If you have questions about how USCIS conducts the three-step background check, contact our immigration lawyer in New Jersey to learn more information.

What Happens if a Juvenile Conviction Appears on My Record?

The steps USCIS takes when they find a juvenile conviction on an applicant’s record will depend on the amount of time that has passed since the conviction occurred. The USCIS looks back 5 years on juvenile convictions when considering an application. Additionally, it should be stated that a juvenile offense will remain on an individual’s record for a period of 5 years, even if that means going beyond the individual’s 18th birthday.

For example, if an individual was charged with a juvenile offense at age 16, the records will reflect it for the 5-year look-back period until the applicant is 21 years old. However, in most instances, the USCIS will not consider the juvenile offense after the 5 years have passed unless the applicant has committed another offense.

Do All Juvenile Convictions Count Against You in Immigration Proceedings?

Even though the USCIS cautiously reviews all juvenile records, this does not necessarily mean a conviction can prevent an immigration application’s approval. The USCIS accepts that applicants may make poor choices when they are considered juveniles.

For example, in cases where the juvenile committed a minor or petty offense such as shoplifting, the conviction would not count against them. In some rare cases where an offense of moral turpitude was committed, this conviction may be excused by USCIS.

The USCIS thinks juveniles should be held to a different standard than adults, as many lack the maturity to understand the long-lasting impact of their decisions. However, it should be noted that not all juvenile convictions are given a pass by USCIS, and depending on the crime and circumstances involved, it could have a negative bearing on immigration proceedings.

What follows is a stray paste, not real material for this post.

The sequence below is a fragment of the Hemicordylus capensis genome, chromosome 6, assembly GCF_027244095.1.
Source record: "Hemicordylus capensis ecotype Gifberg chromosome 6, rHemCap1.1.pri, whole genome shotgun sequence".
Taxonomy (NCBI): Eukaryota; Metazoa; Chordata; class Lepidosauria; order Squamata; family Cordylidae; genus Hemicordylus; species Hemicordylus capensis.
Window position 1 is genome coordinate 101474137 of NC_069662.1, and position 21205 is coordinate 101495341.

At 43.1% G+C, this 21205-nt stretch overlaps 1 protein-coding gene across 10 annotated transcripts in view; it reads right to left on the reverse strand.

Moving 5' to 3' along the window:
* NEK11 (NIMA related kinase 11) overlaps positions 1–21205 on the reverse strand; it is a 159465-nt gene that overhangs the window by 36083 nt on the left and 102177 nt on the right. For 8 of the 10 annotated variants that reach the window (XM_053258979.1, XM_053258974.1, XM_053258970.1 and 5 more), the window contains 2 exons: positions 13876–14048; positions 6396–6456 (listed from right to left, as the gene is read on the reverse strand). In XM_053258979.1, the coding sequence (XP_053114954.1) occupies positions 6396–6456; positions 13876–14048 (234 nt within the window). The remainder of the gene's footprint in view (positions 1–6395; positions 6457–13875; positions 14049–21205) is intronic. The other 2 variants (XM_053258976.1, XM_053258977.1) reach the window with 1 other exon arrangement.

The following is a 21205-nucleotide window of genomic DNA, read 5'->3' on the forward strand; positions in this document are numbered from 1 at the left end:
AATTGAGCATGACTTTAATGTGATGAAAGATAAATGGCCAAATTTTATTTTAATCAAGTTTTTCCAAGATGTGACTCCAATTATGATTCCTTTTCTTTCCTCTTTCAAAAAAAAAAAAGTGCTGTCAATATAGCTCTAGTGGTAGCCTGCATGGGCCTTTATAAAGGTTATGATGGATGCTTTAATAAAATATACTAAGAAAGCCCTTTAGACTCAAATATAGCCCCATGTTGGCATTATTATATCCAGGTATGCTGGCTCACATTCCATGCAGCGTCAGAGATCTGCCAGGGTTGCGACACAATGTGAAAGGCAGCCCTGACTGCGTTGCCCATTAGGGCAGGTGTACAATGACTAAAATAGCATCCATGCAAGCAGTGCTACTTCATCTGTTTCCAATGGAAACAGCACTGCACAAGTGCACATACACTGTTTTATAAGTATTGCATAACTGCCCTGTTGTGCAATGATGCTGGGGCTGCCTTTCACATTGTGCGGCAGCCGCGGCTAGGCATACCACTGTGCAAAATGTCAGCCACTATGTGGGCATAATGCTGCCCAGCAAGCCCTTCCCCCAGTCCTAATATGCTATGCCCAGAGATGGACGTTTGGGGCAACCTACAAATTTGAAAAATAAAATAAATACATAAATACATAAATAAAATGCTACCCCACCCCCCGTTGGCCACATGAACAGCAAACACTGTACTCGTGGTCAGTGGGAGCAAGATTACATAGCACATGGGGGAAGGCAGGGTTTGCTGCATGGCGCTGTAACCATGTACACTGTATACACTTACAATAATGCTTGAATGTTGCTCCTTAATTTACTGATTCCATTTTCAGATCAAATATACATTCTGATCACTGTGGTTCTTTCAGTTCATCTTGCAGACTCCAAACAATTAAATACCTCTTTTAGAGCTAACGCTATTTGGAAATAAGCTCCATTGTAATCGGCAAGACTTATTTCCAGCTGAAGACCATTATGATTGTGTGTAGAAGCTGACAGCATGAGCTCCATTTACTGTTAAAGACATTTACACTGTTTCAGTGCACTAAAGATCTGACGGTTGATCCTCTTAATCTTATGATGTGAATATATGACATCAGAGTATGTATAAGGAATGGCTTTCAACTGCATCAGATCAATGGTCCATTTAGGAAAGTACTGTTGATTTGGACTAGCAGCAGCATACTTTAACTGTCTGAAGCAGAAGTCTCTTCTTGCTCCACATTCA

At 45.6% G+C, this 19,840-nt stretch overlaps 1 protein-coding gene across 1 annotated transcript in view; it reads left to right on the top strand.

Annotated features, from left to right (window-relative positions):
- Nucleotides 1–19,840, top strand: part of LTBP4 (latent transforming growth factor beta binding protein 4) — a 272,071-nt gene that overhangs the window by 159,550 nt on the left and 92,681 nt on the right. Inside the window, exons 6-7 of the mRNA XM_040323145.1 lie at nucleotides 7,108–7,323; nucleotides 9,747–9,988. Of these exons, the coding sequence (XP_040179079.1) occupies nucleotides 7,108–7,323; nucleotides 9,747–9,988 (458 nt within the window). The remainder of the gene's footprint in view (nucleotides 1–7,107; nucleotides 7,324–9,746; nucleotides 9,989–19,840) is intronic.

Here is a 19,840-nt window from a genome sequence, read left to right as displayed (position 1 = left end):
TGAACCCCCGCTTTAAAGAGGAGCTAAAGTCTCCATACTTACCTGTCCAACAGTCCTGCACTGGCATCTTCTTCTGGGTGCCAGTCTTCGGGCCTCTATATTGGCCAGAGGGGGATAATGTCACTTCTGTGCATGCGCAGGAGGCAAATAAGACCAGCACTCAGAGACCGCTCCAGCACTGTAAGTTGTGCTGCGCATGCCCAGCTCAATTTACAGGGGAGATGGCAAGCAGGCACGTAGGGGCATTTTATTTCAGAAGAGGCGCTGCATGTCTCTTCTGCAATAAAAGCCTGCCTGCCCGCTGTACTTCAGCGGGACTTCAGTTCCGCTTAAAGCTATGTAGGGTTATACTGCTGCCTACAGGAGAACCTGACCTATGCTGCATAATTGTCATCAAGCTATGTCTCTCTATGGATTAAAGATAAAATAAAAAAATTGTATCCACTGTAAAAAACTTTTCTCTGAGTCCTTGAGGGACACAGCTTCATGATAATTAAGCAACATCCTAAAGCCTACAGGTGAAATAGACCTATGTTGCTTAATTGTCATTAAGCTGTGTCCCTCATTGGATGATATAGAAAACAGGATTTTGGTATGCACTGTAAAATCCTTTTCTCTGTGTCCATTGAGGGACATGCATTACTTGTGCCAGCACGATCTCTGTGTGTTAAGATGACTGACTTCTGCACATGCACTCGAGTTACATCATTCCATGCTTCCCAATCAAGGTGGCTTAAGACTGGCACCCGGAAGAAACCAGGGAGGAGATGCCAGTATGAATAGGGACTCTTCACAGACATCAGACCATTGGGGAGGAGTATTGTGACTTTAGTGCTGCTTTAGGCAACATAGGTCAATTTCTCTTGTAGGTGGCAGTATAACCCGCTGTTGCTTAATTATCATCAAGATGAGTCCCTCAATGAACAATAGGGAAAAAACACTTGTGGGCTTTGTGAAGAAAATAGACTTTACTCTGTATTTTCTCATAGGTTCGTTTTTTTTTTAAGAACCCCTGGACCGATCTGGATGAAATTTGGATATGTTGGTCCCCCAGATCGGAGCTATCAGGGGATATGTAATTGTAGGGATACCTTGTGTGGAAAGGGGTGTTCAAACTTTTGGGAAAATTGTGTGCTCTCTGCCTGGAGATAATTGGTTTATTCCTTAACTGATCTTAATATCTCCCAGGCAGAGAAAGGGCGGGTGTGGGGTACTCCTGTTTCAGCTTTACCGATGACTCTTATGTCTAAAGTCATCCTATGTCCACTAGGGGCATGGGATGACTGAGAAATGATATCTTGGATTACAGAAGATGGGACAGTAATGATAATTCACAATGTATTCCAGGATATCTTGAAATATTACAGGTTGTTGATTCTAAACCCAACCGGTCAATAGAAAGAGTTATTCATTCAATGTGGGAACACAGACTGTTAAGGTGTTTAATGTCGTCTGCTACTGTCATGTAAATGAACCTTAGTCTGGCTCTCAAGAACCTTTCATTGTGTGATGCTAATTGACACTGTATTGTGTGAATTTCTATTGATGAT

If you have questions about the U.S. immigration law regarding juvenile convictions, it is best to speak with a qualified attorney who can answer your questions.

A Knowledgeable Immigration Lawyer Who Can Address Your Concerns

If you or a family member are concerned about how juvenile records may affect your ability to obtain a green card or visa, you must speak to an immigration lawyer immediately. A knowledgeable lawyer can thoroughly review your case and help you understand the available legal options.

Because past juvenile records may or may not be used against you depending on the circumstances, it is in your best interest to hire an attorney to help you understand the legal process of checking your background.

Our law firm has a proven record of helping clients obtain favorable results, and we would be honored to see how we can assist you. Contact the Law Office of Elsy Segovia, P.C. at (973) 313-5794 and ask to schedule an appointment with a qualified legal team member.